Tuesday, March 18, 2014

Seeing the Elephant, A recollection from the line of battle

Standing behind the barricade I looked out across the field. I seen the line of blue coated soldiers emerge from the opposing tree line at roughly five hundred yards out.  Every instinct in my body was telling me to go ahead and shoot. My fingers grasped my musket tightly. The skirmishers out front, kneeling behind their log protection, began to waiver on our immediate left. From somewhere behind me, the First Sergeant repeats the order given from the Captain. "Alight, let'em have it!"
A mixed sensation of training and survival instinct swept over me as I raised my musket, took aim, and let the hammer drop. Everything around me faded to background. The Cannons firing to the left and right, my fellow comrades, all seemed to be in slow motion as I watched the blue coated soldiers come nearer and nearer. I was scared to look away as my hand fumbled to remove a cartridge from my cartridge box. Never taking my eyes off the enemy I placed the cartridge to my mouth and tore it open with my teeth. At great risk I looked to the top of my musket barrel to see what I was doing. I poured the contents down the barrel. raising the musket up and resting it over my cap box. I again look down range to see the Union soldiers even closer than before. My hand fumbled for a cap. I then placed it on the cone under the hammer. I then locked the hammer back to full cock. raised the rifle, and then fired. After several shots the enemy fell back. A sudden wave of excitement came over me as I yelled at the retreating Yankees. "Come on back!" and then a few whoops and yelps.

This was my first experience as a American Civil War reenactor. I had officially seen the elephant. For a brief moment in time the trappings of the modern world fell away and I was transported 150 years ago to some nameless battle. This is when the moment of clarity hit me. For the first time since researching my ancestors who fought so long ago, I had a taste of what it was like to actually "be there." Though relatively safe, the feeling was still present. I come away with a greater respect for the men on both sides of the conflict. It must have taken a great amount of personal courage to stand in a long line with others knowing that you could possibly never see another sunset. Yet, with almost the certainty of death looming over their shoulder, they continued on.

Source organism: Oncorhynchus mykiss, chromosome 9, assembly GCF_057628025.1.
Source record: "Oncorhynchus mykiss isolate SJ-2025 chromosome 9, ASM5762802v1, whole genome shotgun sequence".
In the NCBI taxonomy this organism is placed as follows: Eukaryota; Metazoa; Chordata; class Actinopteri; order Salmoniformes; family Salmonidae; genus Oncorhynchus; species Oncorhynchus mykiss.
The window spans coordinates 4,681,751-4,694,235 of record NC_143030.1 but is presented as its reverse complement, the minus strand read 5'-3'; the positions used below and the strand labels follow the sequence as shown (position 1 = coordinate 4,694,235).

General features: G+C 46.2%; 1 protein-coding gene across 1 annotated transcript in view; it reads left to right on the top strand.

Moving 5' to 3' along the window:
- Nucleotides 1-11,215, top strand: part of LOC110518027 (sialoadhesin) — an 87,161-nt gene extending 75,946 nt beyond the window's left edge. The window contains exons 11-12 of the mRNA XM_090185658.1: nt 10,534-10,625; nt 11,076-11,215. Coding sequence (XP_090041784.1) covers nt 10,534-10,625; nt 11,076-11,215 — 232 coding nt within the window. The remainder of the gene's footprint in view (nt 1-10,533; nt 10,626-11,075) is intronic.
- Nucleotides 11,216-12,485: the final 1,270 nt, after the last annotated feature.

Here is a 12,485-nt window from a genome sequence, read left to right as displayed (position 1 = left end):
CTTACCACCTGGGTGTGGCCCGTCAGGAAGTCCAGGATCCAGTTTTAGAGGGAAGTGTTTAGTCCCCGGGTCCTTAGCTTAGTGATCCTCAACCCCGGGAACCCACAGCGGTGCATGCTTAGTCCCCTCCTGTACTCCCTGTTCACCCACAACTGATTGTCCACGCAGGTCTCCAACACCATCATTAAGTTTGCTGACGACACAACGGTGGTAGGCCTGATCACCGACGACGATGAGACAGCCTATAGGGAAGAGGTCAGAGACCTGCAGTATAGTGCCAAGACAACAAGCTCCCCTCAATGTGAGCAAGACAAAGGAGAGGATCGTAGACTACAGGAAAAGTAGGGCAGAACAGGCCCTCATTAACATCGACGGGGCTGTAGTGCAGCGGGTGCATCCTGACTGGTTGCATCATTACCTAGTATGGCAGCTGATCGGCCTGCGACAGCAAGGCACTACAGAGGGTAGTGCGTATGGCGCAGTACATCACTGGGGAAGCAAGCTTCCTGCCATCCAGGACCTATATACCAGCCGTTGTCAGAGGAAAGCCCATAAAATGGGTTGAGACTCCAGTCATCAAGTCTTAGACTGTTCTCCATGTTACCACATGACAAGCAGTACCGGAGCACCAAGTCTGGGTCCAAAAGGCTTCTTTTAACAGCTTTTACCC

Driving home that Saturday evening, I contemplated my revelation to my wife as our daughter slept in the backseat. She made a point to mention that my service in Iraq was different but, In most respects it was the same. Duty, Honor, and Respect seem to be timeless principles.
I felt humbled. I felt like most reenactors do. When I put on that uniform from this time period and lived the life of a soldier for a day, I felt like I am honoring the memory of these brave souls. Through reenactors, the past comes alive in brilliant color. It is no longer some dried bit of information in a old book. As a reenactor, you are a living, breathing, interactive knowledge base on the lives of a Civil War soldier. I can tell you  that it is an interesting feeling being the voice of the past.

Next up;  Old Clinton War Days in Clinton Ga. First weekend in May.
I'm still working on some articles from interviews I have conducted.
There are a more equipment, historical figures, profiles coming as well.
I am continuing my Wargaming Army as well.

We will be changing the name of the blog at the end of the month to reflect the larger scope of interests this blog covers. The new name will be active  the first week of April.
Please follow this blog so you won't miss out on the change.

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